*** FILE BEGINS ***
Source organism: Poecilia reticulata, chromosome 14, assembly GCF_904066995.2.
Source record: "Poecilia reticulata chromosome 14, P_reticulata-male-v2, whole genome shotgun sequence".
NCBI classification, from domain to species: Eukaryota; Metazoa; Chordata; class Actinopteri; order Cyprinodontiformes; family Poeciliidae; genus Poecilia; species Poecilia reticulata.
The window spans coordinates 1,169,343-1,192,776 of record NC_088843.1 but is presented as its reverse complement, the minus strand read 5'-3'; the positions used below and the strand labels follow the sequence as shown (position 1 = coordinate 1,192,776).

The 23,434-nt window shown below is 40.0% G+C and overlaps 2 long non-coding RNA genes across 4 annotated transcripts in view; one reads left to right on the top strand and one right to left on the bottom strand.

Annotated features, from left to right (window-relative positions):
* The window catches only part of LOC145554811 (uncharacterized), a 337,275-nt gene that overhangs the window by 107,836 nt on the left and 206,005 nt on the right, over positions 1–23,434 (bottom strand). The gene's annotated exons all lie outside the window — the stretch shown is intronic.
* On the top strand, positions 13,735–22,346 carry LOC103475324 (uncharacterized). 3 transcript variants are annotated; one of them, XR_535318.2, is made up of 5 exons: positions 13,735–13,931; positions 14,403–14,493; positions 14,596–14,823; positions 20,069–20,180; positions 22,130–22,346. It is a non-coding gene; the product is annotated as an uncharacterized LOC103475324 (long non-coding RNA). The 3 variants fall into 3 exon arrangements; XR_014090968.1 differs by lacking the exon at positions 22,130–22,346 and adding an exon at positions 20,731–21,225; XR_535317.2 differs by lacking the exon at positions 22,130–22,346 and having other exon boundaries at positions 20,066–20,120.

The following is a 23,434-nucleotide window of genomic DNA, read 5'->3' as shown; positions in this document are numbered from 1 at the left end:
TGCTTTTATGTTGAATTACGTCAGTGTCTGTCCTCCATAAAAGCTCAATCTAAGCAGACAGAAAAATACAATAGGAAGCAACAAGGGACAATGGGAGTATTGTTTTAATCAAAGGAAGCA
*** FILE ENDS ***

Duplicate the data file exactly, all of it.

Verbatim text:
Source organism: Poecilia reticulata, chromosome 14, assembly GCF_904066995.2.
Source record: "Poecilia reticulata chromosome 14, P_reticulata-male-v2, whole genome shotgun sequence".
NCBI classification, from domain to species: Eukaryota; Metazoa; Chordata; class Actinopteri; order Cyprinodontiformes; family Poeciliidae; genus Poecilia; species Poecilia reticulata.
The window spans coordinates 1,169,343-1,192,776 of record NC_088843.1 but is presented as its reverse complement, the minus strand read 5'-3'; the positions used below and the strand labels follow the sequence as shown (position 1 = coordinate 1,192,776).

The 23,434-nt window shown below is 40.0% G+C and overlaps 2 long non-coding RNA genes across 4 annotated transcripts in view; one reads left to right on the top strand and one right to left on the bottom strand.

Annotated features, from left to right (window-relative positions):
* The window catches only part of LOC145554811 (uncharacterized), a 337,275-nt gene that overhangs the window by 107,836 nt on the left and 206,005 nt on the right, over positions 1–23,434 (bottom strand). The gene's annotated exons all lie outside the window — the stretch shown is intronic.
* On the top strand, positions 13,735–22,346 carry LOC103475324 (uncharacterized). 3 transcript variants are annotated; one of them, XR_535318.2, is made up of 5 exons: positions 13,735–13,931; positions 14,403–14,493; positions 14,596–14,823; positions 20,069–20,180; positions 22,130–22,346. It is a non-coding gene; the product is annotated as an uncharacterized LOC103475324 (long non-coding RNA). The 3 variants fall into 3 exon arrangements; XR_014090968.1 differs by lacking the exon at positions 22,130–22,346 and adding an exon at positions 20,731–21,225; XR_535317.2 differs by lacking the exon at positions 22,130–22,346 and having other exon boundaries at positions 20,066–20,120.

The following is a 23,434-nucleotide window of genomic DNA, read 5'->3' as shown; positions in this document are numbered from 1 at the left end:
TGCTTTTATGTTGAATTACGTCAGTGTCTGTCCTCCATAAAAGCTCAATCTAAGCAGACAGAAAAATACAATAGGAAGCAACAAGGGACAATGGGAGTATTGTTTTAATCAAAGGAAGCA